Mental Disabilities: dyslexia

Essay by DragonBlade2Middle School, 6th gradeA+, May 2004

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Dyslexia is a disease that targets the brain. An easy way to explain it is that your eye is like a camera. The camera only takes the picture like the eye, the film in the camera is sent to the developing studio, which is like the eye sending the picture to the brain. Then when they give you back the photo, you can understand the color and detail, that's like when your brain finally processes the information and makes sense out of it. When you have dyslexia, your brain doesn't process the picture from your eye fully so you can't really understand what you're seeing sometimes. This is because someone with dyslexia would process the information with the right side of his/her brain to write and read while some without dyslexia uses his/her left side to read and write. The left side of a brain is better at writing and reading than the right side.

When the information enters the brain from the eye the corpus callosum, which is the bridge between the two halves of a brain, sends the information to the right side instead of the left side and since the right side can't interpret that information as well, it sometimes end up scrambled.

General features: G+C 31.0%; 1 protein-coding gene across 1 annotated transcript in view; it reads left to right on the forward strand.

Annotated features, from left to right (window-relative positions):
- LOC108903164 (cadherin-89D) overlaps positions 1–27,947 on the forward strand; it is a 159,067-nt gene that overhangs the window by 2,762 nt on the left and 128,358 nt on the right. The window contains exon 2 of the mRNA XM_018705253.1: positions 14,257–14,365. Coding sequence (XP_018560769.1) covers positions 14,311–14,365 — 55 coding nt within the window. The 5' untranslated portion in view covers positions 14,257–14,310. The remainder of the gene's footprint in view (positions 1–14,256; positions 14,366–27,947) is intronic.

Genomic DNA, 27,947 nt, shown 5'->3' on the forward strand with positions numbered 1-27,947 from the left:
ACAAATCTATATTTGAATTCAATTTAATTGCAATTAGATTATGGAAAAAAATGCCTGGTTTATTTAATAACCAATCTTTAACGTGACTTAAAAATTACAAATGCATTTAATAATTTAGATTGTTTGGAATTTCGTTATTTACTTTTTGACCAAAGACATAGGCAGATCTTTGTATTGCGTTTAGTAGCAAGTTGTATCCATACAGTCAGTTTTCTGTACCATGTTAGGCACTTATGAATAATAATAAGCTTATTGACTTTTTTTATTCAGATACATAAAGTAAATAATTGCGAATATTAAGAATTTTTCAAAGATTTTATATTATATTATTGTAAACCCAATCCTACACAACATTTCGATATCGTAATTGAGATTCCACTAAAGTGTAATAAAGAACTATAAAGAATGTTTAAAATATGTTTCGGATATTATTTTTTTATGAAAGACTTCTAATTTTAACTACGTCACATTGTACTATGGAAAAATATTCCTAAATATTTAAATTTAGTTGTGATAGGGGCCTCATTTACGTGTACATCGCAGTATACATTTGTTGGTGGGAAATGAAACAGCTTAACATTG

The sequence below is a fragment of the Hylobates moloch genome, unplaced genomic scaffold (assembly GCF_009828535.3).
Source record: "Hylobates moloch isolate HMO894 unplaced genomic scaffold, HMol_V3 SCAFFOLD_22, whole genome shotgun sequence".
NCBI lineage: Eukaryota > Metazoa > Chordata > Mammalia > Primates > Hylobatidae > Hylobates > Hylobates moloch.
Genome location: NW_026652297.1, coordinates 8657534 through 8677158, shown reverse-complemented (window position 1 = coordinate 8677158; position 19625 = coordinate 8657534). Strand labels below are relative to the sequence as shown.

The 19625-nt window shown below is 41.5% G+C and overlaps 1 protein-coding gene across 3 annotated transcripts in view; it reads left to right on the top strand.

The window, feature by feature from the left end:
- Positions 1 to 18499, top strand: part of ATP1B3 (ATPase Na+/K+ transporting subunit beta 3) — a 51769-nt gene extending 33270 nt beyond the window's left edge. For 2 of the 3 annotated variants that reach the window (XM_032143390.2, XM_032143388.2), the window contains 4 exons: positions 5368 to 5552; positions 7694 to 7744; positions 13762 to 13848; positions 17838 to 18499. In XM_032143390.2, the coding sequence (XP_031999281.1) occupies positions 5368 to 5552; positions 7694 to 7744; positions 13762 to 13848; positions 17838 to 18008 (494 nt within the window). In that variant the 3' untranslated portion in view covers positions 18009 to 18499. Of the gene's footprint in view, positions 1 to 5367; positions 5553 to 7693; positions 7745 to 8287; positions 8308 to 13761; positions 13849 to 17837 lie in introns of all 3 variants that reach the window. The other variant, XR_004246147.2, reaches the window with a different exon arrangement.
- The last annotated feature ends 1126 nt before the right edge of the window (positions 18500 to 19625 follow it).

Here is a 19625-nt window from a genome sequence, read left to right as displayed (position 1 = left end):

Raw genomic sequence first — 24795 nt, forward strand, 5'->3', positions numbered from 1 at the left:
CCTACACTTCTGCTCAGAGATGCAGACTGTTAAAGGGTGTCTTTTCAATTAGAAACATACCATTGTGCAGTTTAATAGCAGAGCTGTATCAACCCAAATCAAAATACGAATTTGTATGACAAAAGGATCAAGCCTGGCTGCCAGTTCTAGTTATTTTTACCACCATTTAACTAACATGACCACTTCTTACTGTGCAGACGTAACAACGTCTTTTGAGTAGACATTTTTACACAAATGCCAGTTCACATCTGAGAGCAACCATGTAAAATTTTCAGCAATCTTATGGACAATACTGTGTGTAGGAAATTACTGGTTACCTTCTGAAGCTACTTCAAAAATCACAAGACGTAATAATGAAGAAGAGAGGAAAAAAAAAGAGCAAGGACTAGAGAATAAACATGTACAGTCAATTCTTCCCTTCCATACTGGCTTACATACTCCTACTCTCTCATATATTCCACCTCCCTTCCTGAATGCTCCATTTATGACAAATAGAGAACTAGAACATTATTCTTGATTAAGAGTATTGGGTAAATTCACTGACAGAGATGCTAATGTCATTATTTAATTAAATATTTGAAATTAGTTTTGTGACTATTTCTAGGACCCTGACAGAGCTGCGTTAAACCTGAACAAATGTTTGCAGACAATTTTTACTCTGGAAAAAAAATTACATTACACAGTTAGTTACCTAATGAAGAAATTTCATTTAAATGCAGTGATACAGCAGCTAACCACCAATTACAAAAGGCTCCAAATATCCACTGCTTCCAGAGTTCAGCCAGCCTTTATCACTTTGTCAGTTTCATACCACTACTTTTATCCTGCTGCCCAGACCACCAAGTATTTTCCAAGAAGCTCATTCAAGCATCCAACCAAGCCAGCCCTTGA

Mental disabilities are more common than you think. About

15 to 20% of the people have a mental disability and about 5 to 10 % have dyslexia. Dyslexia affects more men than women. The disabilities all differ from how you get them and how it affects you. Dyslexia is a genetic defect. Often, someone with a mental disability will act loudly to distract the teacher or quietly to evade the teacher. It is possible to overcome dyslexia, but many give up at a young age and grow up to be an unemployed adult.